SEATTLE -- Boeing Co. experts Friday searched a farm southwest of Seattle for more pieces of a prototype Navy Boeing 707 communications jet that lost large chunks of its tail fin and horizontal stabilizer during a flight test to push the plane beyond its design limits.
Sherry Nebel, a spokeswoman for the Boeing Aerospace division, said more pieces were found early Friday on a farm near Centralia, about 80 miles southwest of Seattle.
The plane, which landed safely at Boeing Field in Seattle at 3:40 p.m. Thursday, was a prototype of the E-6A, a modified 707 crammed with military communications equipment designed to link submarines and national command headquarters.
The Navy is spending $1.5 billion for 16 of the aircraft, with the first to be delivered by the end of April, Nebel said. The first of the jets, built by Boeing's Commercial Airplanes division, rolled off the assembly line in December 1986.
The three-man Boeing test crew, which took off from Boeing Field at noon, was flying at 15,000 feet when it performed a 'flutter' test, in which the craft goes into a rapid descent at 530 mph to put maximum pressure on the surfaces of the plane.
During the test -- identical to two others performed earlier -- the crew heard a series of noises. Officials monitoring the flight at Boeing Field also knew there was a mishap when the stream of information they were receiving from the plane suddenly stopped, Nebel said.
'When it happened, (the crew) heard a 'thump, thump, thump' and figured something had happened. At that precise moment, the Boeing people (on the ground) stopped receiving the test information,' Nebel said.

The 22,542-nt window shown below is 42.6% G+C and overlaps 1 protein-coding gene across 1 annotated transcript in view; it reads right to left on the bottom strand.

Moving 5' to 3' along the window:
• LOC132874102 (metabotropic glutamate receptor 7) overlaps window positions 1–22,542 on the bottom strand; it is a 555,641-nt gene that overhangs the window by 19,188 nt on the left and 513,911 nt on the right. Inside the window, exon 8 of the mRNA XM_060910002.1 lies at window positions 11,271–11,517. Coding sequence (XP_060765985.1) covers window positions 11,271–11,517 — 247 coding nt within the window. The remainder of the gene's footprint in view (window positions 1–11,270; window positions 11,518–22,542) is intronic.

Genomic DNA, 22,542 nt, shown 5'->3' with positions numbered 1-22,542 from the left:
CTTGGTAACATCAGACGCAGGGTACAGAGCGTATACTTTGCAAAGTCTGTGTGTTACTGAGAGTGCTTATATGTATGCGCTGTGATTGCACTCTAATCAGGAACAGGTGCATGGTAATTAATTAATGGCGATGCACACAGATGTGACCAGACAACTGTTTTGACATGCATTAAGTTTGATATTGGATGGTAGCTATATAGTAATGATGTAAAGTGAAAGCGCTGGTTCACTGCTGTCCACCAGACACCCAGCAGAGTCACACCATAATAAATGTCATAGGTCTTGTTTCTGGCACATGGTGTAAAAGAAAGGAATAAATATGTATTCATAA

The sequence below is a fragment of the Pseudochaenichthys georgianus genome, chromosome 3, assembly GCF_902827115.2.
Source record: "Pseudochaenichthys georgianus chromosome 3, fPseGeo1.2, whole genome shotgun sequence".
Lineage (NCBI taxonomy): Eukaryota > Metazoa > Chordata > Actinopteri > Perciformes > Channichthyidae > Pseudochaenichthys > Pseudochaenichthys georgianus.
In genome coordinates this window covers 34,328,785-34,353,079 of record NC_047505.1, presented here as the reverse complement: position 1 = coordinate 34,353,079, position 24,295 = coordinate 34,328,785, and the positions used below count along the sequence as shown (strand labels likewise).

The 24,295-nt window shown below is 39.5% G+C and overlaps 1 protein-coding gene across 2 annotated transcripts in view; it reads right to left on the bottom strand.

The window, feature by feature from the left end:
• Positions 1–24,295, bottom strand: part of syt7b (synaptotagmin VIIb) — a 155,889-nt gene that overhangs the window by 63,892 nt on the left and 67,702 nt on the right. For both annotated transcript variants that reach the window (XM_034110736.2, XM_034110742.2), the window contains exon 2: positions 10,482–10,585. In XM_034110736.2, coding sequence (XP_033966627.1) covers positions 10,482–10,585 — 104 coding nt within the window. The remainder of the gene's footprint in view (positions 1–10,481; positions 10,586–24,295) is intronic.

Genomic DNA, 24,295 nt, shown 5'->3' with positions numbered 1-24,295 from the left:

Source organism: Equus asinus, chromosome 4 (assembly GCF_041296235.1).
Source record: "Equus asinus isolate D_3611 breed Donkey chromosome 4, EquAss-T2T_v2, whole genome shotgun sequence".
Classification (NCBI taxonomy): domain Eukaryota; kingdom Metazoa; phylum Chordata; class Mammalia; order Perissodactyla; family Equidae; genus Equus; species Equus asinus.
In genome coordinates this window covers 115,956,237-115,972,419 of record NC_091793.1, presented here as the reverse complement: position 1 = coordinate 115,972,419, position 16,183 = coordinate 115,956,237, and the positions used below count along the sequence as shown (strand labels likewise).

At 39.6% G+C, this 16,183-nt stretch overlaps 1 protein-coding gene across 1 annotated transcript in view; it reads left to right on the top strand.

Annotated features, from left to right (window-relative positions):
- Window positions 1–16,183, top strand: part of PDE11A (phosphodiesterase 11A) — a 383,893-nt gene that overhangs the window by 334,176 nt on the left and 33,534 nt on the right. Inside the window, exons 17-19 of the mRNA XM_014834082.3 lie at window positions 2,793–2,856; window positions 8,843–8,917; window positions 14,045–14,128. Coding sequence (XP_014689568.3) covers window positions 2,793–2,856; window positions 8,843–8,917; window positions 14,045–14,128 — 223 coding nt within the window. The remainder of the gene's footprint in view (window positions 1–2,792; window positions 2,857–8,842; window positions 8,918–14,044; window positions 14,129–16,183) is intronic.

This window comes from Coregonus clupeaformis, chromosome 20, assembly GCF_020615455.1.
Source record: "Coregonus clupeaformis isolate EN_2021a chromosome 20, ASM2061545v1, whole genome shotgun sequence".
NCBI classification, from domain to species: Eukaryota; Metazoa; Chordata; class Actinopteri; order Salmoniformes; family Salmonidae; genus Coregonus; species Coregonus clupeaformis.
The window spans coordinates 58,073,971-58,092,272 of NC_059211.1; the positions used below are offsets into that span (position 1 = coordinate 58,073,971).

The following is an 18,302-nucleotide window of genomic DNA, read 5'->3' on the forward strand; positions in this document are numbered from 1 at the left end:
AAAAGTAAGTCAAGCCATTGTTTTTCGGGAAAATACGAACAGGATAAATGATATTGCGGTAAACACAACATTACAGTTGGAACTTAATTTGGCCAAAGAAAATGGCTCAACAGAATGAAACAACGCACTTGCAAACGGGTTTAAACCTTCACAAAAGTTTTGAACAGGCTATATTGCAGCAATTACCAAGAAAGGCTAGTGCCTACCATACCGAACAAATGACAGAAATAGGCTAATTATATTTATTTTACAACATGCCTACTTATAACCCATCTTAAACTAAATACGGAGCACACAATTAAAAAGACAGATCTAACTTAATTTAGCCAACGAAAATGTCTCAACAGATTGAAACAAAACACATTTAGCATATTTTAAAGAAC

'They got orders to come home. It wasn't until the crew was on their (landing) approach that the tower people saw a piece of the tail missing and informed the crew of the situation,' she said. 'They didn't even know it happened. It's that stable of an aircraft. That says a lot about the 707.'
A farmer about 10 miles north of Centralia reported hearing a boom. Looking up, he saw what apparently were pieces of the plane's tail falling to the ground.
Nebel said the plane had lost 8 to 10 feet -- about 30 percent -- of its vertical tail fin, and 3 to 4 feet of the right horizontal stabilizer.
Nebel said it will take some time before engineers can determine exactly how much of the plane fell off, and even longer before all the pieces and data can be analyzed to determine why the incident happened.
While it is the same model, the E-6A was not the same plane that lost a mile-long antenna and a 47-pound drogue, or drag device, while on a test flight Feb. 10 over eastern Washington, Nebel said. The antenna and drogue have not been found.
Boeing has delivered almost 1,000 707s, the majority for commercial use. One of those planes crashed Feb. 8 in the Azore Islands, killing 144 people. Investigators still are trying to determine the cause of that crash.
Boeing spokesman Craig Martin said the 707 is favored by the military because it is large without taking on the jumbo proportions of the 747, and is powered by four engines, as opposed to two on some other models.